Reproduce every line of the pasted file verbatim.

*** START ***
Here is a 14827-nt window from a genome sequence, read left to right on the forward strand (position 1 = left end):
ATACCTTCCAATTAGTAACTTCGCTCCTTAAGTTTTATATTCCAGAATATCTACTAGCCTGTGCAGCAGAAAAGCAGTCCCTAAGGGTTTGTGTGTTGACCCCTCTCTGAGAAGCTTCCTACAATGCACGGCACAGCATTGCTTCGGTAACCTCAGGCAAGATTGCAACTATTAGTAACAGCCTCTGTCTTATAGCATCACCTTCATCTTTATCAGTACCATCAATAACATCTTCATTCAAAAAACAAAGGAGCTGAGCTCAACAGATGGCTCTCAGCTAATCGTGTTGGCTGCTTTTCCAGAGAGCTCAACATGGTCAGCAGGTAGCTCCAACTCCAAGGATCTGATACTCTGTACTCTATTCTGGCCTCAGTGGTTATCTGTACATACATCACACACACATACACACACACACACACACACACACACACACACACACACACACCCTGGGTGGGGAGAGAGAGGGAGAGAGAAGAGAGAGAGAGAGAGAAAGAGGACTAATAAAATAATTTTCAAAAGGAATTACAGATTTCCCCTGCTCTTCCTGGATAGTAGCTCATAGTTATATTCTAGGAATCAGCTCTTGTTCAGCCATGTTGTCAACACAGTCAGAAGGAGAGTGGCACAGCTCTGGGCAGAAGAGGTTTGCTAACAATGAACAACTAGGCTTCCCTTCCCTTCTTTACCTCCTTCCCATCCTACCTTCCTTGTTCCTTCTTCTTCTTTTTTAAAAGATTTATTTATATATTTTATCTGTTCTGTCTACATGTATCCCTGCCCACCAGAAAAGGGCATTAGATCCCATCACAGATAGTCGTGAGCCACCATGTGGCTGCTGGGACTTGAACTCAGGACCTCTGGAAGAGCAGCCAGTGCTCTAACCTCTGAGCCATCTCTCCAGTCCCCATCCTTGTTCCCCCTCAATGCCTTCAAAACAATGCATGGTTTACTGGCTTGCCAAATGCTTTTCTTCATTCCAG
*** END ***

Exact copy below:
Here is a 14827-nt window from a genome sequence, read left to right on the forward strand (position 1 = left end):
ATACCTTCCAATTAGTAACTTCGCTCCTTAAGTTTTATATTCCAGAATATCTACTAGCCTGTGCAGCAGAAAAGCAGTCCCTAAGGGTTTGTGTGTTGACCCCTCTCTGAGAAGCTTCCTACAATGCACGGCACAGCATTGCTTCGGTAACCTCAGGCAAGATTGCAACTATTAGTAACAGCCTCTGTCTTATAGCATCACCTTCATCTTTATCAGTACCATCAATAACATCTTCATTCAAAAAACAAAGGAGCTGAGCTCAACAGATGGCTCTCAGCTAATCGTGTTGGCTGCTTTTCCAGAGAGCTCAACATGGTCAGCAGGTAGCTCCAACTCCAAGGATCTGATACTCTGTACTCTATTCTGGCCTCAGTGGTTATCTGTACATACATCACACACACATACACACACACACACACACACACACACACACACACACACACACCCTGGGTGGGGAGAGAGAGGGAGAGAGAAGAGAGAGAGAGAGAGAAAGAGGACTAATAAAATAATTTTCAAAAGGAATTACAGATTTCCCCTGCTCTTCCTGGATAGTAGCTCATAGTTATATTCTAGGAATCAGCTCTTGTTCAGCCATGTTGTCAACACAGTCAGAAGGAGAGTGGCACAGCTCTGGGCAGAAGAGGTTTGCTAACAATGAACAACTAGGCTTCCCTTCCCTTCTTTACCTCCTTCCCATCCTACCTTCCTTGTTCCTTCTTCTTCTTTTTTAAAAGATTTATTTATATATTTTATCTGTTCTGTCTACATGTATCCCTGCCCACCAGAAAAGGGCATTAGATCCCATCACAGATAGTCGTGAGCCACCATGTGGCTGCTGGGACTTGAACTCAGGACCTCTGGAAGAGCAGCCAGTGCTCTAACCTCTGAGCCATCTCTCCAGTCCCCATCCTTGTTCCCCCTCAATGCCTTCAAAACAATGCATGGTTTACTGGCTTGCCAAATGCTTTTCTTCATTCCAG